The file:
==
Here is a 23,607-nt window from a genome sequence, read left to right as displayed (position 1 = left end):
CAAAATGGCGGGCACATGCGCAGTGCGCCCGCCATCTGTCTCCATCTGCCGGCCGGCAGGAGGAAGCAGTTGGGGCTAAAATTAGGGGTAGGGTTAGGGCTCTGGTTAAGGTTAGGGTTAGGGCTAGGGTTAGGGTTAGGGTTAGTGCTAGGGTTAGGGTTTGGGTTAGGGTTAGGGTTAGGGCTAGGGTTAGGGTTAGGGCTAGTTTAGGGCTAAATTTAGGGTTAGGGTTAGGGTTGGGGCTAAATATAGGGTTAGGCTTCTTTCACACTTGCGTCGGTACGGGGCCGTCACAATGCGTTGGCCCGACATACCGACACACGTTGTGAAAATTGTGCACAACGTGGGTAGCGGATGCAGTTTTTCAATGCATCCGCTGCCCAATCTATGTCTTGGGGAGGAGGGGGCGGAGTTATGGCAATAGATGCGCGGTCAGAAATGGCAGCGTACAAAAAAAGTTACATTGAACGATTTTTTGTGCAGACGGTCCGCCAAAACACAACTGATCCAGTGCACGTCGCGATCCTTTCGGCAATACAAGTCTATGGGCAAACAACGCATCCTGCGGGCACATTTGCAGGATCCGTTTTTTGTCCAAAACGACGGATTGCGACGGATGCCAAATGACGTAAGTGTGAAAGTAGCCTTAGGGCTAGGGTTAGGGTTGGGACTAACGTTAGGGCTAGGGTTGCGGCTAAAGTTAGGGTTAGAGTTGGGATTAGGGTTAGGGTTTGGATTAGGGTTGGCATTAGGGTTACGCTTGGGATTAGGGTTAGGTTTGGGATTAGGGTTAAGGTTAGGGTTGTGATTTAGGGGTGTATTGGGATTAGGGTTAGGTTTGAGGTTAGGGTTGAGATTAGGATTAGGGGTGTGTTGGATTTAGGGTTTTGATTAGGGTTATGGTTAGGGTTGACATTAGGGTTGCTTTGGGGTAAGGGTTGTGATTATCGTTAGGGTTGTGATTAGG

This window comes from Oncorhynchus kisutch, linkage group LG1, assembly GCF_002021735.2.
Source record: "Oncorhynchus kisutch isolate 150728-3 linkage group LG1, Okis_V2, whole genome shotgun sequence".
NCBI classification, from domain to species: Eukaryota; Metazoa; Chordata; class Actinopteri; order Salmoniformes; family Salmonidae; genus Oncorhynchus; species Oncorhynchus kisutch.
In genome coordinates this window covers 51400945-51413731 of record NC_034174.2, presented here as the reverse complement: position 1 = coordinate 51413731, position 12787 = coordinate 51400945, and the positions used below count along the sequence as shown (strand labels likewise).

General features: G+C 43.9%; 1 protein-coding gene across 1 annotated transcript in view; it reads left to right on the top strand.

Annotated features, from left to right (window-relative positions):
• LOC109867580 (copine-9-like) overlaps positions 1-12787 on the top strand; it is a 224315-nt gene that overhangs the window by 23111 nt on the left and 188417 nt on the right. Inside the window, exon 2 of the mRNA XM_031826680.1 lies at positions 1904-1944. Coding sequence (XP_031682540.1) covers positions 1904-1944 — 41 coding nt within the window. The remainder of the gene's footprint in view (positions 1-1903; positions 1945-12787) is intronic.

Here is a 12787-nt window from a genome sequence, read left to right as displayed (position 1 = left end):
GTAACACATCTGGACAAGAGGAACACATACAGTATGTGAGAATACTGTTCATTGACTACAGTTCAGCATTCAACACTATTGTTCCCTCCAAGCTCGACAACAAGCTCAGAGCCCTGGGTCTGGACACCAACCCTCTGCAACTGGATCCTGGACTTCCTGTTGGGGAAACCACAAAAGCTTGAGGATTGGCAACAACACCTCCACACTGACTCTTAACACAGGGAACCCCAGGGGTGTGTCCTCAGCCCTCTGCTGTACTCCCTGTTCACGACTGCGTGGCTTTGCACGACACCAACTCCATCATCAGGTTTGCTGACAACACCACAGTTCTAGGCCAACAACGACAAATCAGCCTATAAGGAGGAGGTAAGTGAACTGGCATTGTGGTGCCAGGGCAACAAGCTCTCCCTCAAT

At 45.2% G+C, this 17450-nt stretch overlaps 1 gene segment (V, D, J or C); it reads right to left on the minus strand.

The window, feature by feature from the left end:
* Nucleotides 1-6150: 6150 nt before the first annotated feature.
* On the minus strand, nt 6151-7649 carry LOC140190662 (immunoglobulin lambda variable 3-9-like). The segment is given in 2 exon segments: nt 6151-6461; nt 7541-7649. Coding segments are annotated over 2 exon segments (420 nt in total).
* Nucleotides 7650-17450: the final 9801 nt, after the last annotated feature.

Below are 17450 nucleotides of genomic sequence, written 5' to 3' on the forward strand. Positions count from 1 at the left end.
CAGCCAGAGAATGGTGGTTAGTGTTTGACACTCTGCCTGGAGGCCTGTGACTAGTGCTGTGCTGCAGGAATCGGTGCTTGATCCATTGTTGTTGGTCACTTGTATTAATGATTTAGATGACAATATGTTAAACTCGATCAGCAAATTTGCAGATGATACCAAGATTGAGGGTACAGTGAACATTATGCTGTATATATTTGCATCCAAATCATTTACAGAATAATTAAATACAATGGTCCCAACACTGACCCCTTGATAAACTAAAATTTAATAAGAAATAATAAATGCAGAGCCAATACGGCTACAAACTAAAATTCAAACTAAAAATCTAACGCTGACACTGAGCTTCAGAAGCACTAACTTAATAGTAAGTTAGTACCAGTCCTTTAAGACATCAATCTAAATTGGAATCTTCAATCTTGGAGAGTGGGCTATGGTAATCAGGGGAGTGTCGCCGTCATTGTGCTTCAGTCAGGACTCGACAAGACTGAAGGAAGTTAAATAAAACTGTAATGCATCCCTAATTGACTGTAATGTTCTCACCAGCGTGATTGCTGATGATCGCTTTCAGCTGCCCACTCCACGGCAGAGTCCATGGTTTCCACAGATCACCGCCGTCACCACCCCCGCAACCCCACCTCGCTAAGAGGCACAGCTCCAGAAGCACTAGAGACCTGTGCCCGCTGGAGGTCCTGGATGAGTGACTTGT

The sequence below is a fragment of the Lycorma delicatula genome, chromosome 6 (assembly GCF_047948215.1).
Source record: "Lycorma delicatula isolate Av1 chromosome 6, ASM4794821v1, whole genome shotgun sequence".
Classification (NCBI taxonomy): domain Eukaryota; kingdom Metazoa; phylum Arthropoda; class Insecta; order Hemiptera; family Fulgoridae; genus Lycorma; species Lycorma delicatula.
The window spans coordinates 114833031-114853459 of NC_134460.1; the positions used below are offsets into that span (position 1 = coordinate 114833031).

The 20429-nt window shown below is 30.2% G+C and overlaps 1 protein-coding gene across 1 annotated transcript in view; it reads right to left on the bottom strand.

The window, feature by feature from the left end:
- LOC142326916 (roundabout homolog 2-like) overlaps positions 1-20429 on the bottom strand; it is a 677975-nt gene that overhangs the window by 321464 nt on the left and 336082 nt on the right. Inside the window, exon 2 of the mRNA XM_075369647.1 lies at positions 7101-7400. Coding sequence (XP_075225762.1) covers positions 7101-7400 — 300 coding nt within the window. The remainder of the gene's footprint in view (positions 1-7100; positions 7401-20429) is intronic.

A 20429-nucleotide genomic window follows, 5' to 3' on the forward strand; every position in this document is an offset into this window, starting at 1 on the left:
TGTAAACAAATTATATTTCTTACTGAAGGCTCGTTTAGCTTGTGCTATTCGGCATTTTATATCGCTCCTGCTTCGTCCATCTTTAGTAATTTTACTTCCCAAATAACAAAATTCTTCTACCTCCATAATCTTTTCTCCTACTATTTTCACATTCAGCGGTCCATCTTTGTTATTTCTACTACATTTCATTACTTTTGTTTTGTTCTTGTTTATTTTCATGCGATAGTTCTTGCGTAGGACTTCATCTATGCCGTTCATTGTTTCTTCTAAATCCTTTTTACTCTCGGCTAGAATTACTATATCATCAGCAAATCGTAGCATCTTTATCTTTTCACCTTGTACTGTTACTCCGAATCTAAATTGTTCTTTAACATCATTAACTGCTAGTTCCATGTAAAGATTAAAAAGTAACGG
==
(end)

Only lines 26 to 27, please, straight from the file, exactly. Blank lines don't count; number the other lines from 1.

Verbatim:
A 20429-nucleotide genomic window follows, 5' to 3' on the forward strand; every position in this document is an offset into this window, starting at 1 on the left:
TGTAAACAAATTATATTTCTTACTGAAGGCTCGTTTAGCTTGTGCTATTCGGCATTTTATATCGCTCCTGCTTCGTCCATCTTTAGTAATTTTACTTCCCAAATAACAAAATTCTTCTACCTCCATAATCTTTTCTCCTACTATTTTCACATTCAGCGGTCCATCTTTGTTATTTCTACTACATTTCATTACTTTTGTTTTGTTCTTGTTTATTTTCATGCGATAGTTCTTGCGTAGGACTTCATCTATGCCGTTCATTGTTTCTTCTAAATCCTTTTTACTCTCGGCTAGAATTACTATATCATCAGCAAATCGTAGCATCTTTATCTTTTCACCTTGTACTGTTACTCCGAATCTAAATTGTTCTTTAACATCATTAACTGCTAGTTCCATGTAAAGATTAAAAAGTAACGG